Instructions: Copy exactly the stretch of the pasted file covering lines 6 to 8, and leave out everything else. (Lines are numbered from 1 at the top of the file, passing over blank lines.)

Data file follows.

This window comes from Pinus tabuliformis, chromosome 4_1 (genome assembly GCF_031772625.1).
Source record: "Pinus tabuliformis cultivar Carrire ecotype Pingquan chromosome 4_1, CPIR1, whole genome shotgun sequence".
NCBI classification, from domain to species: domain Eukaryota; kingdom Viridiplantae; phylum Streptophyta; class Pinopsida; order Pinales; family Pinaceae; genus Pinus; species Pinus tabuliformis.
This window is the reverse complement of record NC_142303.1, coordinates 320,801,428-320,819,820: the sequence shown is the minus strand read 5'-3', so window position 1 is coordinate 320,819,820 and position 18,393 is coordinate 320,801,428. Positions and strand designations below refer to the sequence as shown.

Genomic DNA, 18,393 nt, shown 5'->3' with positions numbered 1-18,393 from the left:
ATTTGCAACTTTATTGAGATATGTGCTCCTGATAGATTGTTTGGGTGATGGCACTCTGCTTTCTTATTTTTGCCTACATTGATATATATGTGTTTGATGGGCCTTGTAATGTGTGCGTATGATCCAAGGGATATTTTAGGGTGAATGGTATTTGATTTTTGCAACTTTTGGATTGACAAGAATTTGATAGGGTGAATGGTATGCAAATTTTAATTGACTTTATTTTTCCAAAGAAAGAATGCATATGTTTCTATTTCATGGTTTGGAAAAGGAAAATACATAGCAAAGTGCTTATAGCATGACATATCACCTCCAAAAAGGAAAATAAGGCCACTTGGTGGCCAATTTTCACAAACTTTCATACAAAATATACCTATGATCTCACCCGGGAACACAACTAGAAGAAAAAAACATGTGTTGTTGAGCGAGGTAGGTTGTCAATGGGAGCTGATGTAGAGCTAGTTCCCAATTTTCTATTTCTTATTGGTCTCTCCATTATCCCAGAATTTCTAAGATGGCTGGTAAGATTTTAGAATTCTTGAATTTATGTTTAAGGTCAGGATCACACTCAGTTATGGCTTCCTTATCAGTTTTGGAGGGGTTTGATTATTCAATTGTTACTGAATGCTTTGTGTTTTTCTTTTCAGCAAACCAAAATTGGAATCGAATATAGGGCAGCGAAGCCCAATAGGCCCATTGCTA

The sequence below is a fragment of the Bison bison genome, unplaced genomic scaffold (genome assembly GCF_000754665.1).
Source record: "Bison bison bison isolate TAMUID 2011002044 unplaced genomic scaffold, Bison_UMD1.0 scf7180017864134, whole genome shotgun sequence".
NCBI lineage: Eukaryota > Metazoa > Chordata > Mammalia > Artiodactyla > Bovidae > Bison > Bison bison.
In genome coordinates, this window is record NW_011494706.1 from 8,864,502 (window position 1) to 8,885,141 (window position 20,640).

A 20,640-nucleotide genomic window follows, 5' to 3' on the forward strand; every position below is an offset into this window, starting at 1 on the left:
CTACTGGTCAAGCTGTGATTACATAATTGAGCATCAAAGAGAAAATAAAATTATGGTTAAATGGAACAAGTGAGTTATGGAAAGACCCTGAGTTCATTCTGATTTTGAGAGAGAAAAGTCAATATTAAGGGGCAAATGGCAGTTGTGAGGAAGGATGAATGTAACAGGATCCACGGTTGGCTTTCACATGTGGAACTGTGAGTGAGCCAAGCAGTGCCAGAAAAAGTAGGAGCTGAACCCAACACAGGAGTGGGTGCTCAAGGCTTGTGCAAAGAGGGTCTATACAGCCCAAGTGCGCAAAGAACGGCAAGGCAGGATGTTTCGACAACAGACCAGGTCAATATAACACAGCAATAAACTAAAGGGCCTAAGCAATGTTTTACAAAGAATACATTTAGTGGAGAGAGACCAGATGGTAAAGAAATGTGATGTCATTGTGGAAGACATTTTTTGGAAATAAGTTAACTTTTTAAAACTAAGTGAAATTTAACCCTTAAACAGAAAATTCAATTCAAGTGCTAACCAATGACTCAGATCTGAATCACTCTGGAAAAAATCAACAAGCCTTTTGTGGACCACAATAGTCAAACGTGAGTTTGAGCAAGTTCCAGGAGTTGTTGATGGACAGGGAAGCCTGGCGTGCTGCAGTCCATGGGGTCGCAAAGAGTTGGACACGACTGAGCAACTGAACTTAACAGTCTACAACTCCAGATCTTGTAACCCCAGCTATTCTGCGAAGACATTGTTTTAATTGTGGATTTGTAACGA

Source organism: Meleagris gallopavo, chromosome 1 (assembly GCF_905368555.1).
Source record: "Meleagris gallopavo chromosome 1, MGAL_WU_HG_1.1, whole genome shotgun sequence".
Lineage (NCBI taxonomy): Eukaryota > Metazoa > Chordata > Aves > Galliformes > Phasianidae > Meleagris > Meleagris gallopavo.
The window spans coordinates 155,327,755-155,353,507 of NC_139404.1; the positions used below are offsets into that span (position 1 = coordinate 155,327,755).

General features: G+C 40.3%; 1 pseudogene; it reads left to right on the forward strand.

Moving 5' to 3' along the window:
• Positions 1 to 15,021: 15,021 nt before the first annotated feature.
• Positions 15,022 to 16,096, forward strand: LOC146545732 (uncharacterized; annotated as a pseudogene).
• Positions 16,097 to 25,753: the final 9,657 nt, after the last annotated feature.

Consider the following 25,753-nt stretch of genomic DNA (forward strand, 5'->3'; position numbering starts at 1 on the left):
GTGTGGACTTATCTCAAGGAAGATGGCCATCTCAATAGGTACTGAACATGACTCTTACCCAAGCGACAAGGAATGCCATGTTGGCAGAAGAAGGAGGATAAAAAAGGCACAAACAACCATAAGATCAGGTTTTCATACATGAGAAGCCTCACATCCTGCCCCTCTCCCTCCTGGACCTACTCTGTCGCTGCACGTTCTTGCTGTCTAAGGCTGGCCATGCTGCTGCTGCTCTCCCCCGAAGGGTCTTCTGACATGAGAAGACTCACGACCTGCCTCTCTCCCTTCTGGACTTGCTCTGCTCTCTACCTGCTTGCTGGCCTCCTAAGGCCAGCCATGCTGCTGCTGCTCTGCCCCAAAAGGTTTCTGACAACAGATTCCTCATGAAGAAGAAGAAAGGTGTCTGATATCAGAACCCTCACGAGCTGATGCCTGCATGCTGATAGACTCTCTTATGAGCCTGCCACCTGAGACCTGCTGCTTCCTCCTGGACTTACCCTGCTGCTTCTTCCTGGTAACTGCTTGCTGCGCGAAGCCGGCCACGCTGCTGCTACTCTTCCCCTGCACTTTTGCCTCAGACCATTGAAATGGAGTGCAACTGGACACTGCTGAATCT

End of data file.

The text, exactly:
ATTTGCAACTTTATTGAGATATGTGCTCCTGATAGATTGTTTGGGTGATGGCACTCTGCTTTCTTATTTTTGCCTACATTGATATATATGTGTTTGATGGGCCTTGTAATGTGTGCGTATGATCCAAGGGATATTTTAGGGTGAATGGTATTTGATTTTTGCAACTTTTGGATTGACAAGAATTTGATAGGGTGAATGGTATGCAAATTTTAATTGACTTTATTTTTCCAAAGAAAGAATGCATATGTTTCTATTTCATGGTTTGGAAAAGGAAAATACATAGCAAAGTGCTTATAGCATGACATATCACCTCCAAAAAGGAAAATAAGGCCACTTGGTGGCCAATTTTCACAAACTTTCATACAAAATATACCTATGATCTCACCCGGGAACACAACTAGAAGAAAAAAACATGTGTTGTTGAGCGAGGTAGGTTGTCAATGGGAGCTGATGTAGAGCTAGTTCCCAATTTTCTATTTCTTATTGGTCTCTCCATTATCCCAGAATTTCTAAGATGGCTGGTAAGATTTTAGAATTCTTGAATTTATGTTTAAGGTCAGGATCACACTCAGTTATGGCTTCCTTATCAGTTTTGGAGGGGTTTGATTATTCAATTGTTACTGAATGCTTTGTGTTTTTCTTTTCAGCAAACCAAAATTGGAATCGAATATAGGGCAGCGAAGCCCAATAGGCCCATTGCTA

The sequence below is a fragment of the Bison bison genome, unplaced genomic scaffold (genome assembly GCF_000754665.1).
Source record: "Bison bison bison isolate TAMUID 2011002044 unplaced genomic scaffold, Bison_UMD1.0 scf7180017864134, whole genome shotgun sequence".